7. A process as claimed in claim 6, wherein a magnetizable, inorganic pigment coated with a polymeric binder is used.
8. A process as claimed in claim 6, wherein the magnetizable pigment used is a magnetizable pigment having a residual induction of less than 40 nTm3 /g.
9. A process as claimed in claim 6, wherein the magnetizable pigment used is finely divided iron, nickel, cobalt, chromium dioxide, iron oxide, cubic or hexagonal ferrite or ferrite doped with manganese, zinc, cobalt, magnesium, calcium, strontium or barium ions.
10. A process as claimed in claim 6, wherein the magnetizable pigment used is one which has been coated with a polymeric binder containing carboxyl, sulfo, phospho, amido or amino groups or other nitrogen-containing groups capable of coordination with rhodium compounds.
11. A process as claimed in claim 6, wherein the magnetizable pigment used is one which has been coated with a polyacrylate, polymethacrylate, polyacrylamide, polyvinylpyrrolidone, polyvinylpyridine, partially oxidized polyvinylpyridine or vinylpyrrolidone/vinylimidazole copolymer.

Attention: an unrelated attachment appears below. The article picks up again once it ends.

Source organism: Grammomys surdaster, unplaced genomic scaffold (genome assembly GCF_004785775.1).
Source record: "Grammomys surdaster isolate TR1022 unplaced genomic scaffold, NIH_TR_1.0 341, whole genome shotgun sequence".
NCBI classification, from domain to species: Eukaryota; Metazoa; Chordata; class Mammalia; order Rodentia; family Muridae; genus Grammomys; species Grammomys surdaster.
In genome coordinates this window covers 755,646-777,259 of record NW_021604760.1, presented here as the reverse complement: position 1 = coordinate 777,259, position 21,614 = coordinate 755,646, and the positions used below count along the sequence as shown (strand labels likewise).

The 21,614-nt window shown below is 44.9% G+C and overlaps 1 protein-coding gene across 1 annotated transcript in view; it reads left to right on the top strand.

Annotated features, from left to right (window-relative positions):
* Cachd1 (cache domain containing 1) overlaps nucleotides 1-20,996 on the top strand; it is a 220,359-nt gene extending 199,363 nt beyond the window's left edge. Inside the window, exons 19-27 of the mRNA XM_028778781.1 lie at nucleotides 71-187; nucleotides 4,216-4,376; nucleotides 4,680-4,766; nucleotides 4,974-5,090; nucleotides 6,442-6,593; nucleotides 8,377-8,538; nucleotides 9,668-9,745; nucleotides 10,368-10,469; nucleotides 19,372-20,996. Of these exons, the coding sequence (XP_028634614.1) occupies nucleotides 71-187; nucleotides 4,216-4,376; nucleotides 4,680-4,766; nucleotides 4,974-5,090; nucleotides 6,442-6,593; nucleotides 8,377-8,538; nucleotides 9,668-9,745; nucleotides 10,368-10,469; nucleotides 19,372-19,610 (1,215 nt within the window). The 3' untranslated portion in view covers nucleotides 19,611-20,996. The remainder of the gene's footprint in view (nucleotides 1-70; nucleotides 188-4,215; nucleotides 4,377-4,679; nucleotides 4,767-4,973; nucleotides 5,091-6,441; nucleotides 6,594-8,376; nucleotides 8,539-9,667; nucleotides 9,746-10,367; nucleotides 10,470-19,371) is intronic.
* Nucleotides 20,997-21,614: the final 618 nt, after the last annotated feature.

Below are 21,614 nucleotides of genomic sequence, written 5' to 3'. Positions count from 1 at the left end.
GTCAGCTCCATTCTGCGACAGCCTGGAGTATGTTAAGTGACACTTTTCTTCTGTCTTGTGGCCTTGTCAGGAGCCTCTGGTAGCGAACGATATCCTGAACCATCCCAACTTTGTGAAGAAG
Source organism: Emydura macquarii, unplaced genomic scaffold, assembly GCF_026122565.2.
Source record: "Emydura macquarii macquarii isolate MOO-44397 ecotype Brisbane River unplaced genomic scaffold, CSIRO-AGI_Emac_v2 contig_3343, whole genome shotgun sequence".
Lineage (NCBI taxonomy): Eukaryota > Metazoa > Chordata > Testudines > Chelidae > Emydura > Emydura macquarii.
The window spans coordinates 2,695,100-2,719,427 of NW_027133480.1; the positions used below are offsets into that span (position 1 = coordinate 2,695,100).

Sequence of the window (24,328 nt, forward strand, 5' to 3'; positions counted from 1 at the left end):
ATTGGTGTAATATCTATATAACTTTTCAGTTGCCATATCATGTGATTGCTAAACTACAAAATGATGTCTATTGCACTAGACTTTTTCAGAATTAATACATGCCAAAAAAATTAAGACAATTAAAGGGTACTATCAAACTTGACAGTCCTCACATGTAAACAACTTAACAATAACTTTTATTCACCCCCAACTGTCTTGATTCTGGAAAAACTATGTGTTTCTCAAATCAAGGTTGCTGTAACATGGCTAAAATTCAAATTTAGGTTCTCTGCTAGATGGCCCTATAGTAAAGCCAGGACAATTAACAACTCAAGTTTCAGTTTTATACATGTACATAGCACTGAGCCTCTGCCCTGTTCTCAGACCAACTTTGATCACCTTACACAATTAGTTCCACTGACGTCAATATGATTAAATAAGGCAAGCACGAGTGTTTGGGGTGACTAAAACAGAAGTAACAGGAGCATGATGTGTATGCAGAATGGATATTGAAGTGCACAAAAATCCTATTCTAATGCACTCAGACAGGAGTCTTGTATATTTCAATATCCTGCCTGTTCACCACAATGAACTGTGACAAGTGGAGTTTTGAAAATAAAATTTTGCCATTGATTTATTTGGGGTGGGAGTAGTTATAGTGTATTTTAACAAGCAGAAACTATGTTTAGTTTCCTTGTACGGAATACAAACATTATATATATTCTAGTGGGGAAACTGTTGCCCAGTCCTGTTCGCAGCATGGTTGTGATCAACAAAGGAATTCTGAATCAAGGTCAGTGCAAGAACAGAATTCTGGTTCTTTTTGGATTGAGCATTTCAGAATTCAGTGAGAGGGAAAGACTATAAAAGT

Description

This is the U.S. National Stage Application of PCT/EP95/04506 filed Nov. 16, 1995 now WO/96/16012 published May 30, 1996.

The present invention relates to a process for the preparation of aldehydes and/or alcohols by the hydroformylation of olefins of more than 3 carbon atoms by means of a bare rhodium catalyst homogeneously dissolved in the reaction medium, at superatmospheric pressure and at elevated temperatures, and separation of the rhodium catalyst from the liquid reaction mixture.

The hydroformylation of olefins with carbon monoxide and hydrogen in the presence of transition metal catalysts is known. While α-olefins can be very readily hydroformylated using rhodium-containing, phosphine-modified catalysts (cf. J. Falbe, Ed: New Syntheses With Carbon Monoxide, Springer, Berlin 1980, page 55 et seq.), this catalyst system is not very suitable for internal olefins and internal branched olefins nor for olefins with more than 7 carbon atoms (cf. Falbe, page 95 et seq.). Thus, internal carbon-carbon double bonds are hydroformylated only very slowly in the presence of such a catalyst. Since the hydroformylation product is as a rule separated by distillation from the catalyst dissolved homogeneously in the reaction system and the boiling point of the aldehyde formed in the hydroformylation increases with increasing number of carbon atoms and chain length to temperatures at which the rhodium-containing catalyst decomposes, this hydroformylation method is uneconomical for the hydroformylation of olefins of more than 7 carbon atoms. In the hydroformylation of polymeric olefins, for example of polyisobutene, the catalyst containing a noble metal cannot be recovered in reusable form.